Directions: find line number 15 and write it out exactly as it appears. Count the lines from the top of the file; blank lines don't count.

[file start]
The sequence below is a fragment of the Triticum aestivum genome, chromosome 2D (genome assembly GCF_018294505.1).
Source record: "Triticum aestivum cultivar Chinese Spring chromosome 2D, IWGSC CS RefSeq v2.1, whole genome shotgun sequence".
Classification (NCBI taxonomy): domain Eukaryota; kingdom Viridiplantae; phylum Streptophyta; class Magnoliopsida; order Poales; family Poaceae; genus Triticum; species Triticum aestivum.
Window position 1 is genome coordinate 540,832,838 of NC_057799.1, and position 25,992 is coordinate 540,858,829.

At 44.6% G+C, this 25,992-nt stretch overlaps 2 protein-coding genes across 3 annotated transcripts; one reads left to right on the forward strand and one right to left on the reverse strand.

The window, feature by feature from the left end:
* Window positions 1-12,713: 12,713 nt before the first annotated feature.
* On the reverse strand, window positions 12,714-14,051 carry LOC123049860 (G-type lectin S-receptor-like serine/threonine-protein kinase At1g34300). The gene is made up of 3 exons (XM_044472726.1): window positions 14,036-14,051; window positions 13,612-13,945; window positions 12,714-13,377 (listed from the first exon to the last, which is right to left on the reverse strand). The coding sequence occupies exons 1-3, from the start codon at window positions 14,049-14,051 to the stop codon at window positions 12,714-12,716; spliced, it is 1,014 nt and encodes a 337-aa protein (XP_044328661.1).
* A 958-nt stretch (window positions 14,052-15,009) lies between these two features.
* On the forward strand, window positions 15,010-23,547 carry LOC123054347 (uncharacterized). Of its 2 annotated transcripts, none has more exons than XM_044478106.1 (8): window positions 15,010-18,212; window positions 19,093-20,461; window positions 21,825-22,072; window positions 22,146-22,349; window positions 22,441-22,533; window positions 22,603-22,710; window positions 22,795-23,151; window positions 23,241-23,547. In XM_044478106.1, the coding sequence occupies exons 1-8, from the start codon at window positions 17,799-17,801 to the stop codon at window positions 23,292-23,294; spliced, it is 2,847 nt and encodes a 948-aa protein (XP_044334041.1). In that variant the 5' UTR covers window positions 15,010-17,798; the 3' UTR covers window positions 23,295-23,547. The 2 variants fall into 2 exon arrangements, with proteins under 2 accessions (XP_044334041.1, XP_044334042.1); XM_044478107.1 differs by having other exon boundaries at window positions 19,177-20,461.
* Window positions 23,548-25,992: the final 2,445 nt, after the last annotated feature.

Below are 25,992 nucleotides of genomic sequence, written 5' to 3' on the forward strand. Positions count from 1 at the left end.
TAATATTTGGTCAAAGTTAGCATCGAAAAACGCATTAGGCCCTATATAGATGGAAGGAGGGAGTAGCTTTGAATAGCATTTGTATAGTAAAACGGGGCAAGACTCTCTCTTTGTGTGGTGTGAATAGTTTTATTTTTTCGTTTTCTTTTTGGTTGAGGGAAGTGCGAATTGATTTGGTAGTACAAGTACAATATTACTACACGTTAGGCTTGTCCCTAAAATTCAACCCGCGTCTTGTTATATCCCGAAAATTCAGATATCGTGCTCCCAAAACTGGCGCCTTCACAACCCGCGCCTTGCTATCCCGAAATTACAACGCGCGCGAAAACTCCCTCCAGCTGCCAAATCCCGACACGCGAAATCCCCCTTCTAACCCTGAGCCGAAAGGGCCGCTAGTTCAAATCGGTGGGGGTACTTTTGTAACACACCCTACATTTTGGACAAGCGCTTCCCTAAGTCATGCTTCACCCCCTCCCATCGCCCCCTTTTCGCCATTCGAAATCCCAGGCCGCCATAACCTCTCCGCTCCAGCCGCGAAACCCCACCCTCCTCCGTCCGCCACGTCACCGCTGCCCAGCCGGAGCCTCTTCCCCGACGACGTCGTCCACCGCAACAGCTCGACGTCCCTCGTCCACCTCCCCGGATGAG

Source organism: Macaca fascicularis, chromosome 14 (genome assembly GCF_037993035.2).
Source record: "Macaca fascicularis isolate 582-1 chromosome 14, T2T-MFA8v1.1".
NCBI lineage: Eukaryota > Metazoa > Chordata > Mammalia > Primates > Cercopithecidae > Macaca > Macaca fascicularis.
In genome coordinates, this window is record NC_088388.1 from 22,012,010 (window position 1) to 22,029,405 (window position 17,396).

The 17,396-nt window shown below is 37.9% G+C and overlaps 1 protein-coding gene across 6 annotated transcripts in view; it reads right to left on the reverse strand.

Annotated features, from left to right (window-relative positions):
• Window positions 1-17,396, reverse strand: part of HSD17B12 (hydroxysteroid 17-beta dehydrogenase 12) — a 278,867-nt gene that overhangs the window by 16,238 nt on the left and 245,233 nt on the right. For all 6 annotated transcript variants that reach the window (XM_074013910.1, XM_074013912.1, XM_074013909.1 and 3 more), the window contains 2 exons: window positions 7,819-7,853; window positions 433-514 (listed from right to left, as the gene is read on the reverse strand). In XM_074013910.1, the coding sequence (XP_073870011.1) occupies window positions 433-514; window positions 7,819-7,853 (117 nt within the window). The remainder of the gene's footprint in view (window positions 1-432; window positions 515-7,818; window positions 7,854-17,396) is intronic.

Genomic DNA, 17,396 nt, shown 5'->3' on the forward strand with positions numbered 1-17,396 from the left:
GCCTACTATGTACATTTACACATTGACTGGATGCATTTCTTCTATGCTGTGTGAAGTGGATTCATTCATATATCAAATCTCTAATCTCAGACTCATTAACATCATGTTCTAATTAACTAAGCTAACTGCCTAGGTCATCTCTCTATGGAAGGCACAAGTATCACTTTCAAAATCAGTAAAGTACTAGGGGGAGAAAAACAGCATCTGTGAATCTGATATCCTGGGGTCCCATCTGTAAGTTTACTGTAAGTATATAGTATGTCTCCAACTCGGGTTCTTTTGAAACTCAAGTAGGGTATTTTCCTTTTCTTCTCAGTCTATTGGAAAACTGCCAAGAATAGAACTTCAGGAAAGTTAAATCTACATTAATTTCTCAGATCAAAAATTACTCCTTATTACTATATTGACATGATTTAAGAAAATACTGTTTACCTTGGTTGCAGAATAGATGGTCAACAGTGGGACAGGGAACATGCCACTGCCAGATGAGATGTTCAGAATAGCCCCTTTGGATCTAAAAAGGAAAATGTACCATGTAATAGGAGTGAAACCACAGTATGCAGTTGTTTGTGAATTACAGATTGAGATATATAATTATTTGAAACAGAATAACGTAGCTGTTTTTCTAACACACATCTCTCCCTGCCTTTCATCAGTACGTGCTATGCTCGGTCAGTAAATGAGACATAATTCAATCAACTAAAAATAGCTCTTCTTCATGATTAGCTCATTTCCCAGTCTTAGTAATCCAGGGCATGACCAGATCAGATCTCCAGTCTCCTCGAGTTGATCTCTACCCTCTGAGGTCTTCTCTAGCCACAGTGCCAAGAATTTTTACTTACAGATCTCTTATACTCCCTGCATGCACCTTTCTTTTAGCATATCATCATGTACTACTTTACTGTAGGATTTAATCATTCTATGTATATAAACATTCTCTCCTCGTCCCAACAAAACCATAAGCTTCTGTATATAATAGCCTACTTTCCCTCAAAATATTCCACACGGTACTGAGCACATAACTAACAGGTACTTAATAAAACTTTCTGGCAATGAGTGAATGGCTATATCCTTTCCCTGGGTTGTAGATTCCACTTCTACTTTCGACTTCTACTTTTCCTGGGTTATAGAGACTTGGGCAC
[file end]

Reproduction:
Source record: "Macaca fascicularis isolate 582-1 chromosome 14, T2T-MFA8v1.1".